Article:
- A survivor of suicide is a family member or friend of a person who died by suicide.
- Survivors of suicide represent the largest mental health casualties related to suicide.
- It is estimated that for every suicide there are at least six survivors. Some suicidologists believe this to be a very conservative estimate.
- Based on this estimate, approximately 6 million Americans became survivors of suicide in the last 25 years.
Grief after suicide
The loss of a loved one by suicide is often shocking, painful and unexpected. The grief that ensues can be intense, complex, and long term. Grief work is an extremely individual and unique process; each person will experience it in their own way and at their own pace.
Grief does not follow a linear path. Furthermore, grief doesn’t always move in a forward direction. There is no time frame for grief. Survivors should not expect that their lives will return to their prior state. Survivors aim to adjust to life without their loved one.
Common emotions experienced in grief are:
- Self-blame anxiety
Children as survivors
These feelings are normal reactions and the expression of them is a natural part of grieving. At first, and periodically during the following days and months of grieving, survivors may feel overwhelmed by their emotions. It is important to take things one day at a time. Crying is the expression of sadness; it is therefore a natural reaction after the loss of a loved one.
Survivors often struggle with the reasons why the suicide occurred and whether they could have done something to prevent the suicide or help their loved one. Feelings of guilt typically ensue if the survivor believes their loved one’s suicide could have been prevented. At times, especially if the loved one had a mental disorder, the survivor may experience relief.
It is a myth that children don’t grieve. Children may experience the same range of feelings as do adults; the expression of that grief might be different as children have fewer tools for communicating their feelings.
Children are especially vulnerable to feelings of guilt and abandonment. It is important for them to know that the death was not their fault and that someone is there to take care of them.
Secrecy about the suicide in the hopes of protecting children may cause further complications. Explain the situation and answer children’s questions honestly and with age-appropriate responses.
Affects of stigma on suicide-loss survivors
There is a stigma attached to suicide, partly due to the misunderstanding surrounding it. As such, family members and friends of the survivor may not know what to say or how and when to provide assistance. They may rely on the survivor’s initiative to talk about the loved one or to ask for help.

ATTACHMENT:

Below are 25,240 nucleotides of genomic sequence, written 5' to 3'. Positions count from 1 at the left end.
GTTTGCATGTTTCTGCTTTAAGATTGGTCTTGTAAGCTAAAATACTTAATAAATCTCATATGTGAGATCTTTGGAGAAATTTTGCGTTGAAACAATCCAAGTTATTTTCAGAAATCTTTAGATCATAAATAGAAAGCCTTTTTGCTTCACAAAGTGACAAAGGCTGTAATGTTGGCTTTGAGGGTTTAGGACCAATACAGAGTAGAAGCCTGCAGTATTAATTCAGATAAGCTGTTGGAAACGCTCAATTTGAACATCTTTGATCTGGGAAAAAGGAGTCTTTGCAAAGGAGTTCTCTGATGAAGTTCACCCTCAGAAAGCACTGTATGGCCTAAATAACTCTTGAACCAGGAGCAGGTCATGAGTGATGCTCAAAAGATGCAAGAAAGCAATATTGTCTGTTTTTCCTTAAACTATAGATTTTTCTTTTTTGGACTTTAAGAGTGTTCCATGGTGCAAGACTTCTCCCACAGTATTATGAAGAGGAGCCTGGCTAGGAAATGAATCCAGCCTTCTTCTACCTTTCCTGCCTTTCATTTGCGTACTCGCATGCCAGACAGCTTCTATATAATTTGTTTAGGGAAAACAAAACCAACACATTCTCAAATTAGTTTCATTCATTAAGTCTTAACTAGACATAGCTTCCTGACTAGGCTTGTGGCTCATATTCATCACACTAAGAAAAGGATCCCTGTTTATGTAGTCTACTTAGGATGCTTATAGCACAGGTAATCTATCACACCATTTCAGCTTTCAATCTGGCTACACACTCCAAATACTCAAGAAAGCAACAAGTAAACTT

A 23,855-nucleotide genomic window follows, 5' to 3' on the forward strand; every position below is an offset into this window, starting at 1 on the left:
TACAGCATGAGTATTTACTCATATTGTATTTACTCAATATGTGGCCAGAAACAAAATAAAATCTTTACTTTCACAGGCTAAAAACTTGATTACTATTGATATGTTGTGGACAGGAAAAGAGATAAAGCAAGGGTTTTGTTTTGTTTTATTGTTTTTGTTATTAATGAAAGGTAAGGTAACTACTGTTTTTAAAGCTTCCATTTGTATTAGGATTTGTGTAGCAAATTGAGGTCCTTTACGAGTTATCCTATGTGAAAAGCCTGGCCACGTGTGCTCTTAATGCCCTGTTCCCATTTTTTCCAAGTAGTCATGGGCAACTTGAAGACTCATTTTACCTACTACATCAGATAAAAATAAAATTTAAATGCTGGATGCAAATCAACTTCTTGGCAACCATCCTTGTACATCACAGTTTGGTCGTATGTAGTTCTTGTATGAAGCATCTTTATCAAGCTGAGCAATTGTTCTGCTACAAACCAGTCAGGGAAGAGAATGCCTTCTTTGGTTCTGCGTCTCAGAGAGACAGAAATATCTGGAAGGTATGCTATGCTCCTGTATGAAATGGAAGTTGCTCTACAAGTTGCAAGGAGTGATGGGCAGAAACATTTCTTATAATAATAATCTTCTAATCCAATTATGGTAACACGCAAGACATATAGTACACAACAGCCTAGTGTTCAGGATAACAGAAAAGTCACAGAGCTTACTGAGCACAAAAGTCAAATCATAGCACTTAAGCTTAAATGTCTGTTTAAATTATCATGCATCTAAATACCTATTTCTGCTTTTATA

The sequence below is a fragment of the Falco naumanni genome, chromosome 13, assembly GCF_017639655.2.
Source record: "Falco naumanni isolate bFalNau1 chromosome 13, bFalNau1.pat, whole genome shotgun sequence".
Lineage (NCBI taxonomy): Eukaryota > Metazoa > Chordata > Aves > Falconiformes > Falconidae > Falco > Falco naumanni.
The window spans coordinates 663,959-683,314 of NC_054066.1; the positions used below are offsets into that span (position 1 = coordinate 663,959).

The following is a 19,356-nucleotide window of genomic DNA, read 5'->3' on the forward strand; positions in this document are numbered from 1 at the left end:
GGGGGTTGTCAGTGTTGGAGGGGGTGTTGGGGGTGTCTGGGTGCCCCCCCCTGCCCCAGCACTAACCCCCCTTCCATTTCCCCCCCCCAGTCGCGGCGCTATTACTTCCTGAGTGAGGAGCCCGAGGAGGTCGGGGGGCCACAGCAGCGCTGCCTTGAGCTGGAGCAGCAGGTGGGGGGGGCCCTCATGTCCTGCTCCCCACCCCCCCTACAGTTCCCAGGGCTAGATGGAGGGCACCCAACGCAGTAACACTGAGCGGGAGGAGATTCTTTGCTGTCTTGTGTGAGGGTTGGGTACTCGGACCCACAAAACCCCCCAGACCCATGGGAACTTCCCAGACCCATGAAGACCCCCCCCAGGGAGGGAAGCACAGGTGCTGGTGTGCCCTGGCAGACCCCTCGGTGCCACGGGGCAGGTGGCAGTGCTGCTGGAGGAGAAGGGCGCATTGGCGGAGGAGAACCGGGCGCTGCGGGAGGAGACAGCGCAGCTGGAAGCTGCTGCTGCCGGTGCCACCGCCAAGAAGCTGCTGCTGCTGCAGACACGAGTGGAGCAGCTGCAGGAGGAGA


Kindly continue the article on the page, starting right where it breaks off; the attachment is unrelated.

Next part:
Shame or embarrassment might prevent the survivor from reaching out for help. Stigma, ignorance and uncertainty might prevent others from giving the necessary support and understanding. Ongoing support remains important to maintain family and friendship relations during the grieving process.
Survivors sometimes feel that others are blaming them for the suicide. Survivors may feel the need to deny what happened or hide their feelings. This will most likely exacerbate and complicate the grieving process.
When the time is right, survivors will begin to enjoy life again. Healing does occur. Many survivors find that the best help comes from attending a support group for survivors of suicide where they can openly share their own story and their feelings with fellow survivors without pressure or fear of judgment and shame. Support groups can be a helpful source of guidance and understanding as well as a support in the healing process.
What to do when the worst has happened
When the worst has happened and you have lost a loved one to suicide there is little that can be said to comfort you. But remember:
It is OK to grieve. The death of a loved one can feel like sudden, unexpected and drastic amputation of a limb without any anesthesia. The pain cannot be described and no scale can measure the loss. We want so much for our loved one to return so that we can do something, and we ache knowing that it just can’t happen. You need to know that it's OK to grieve.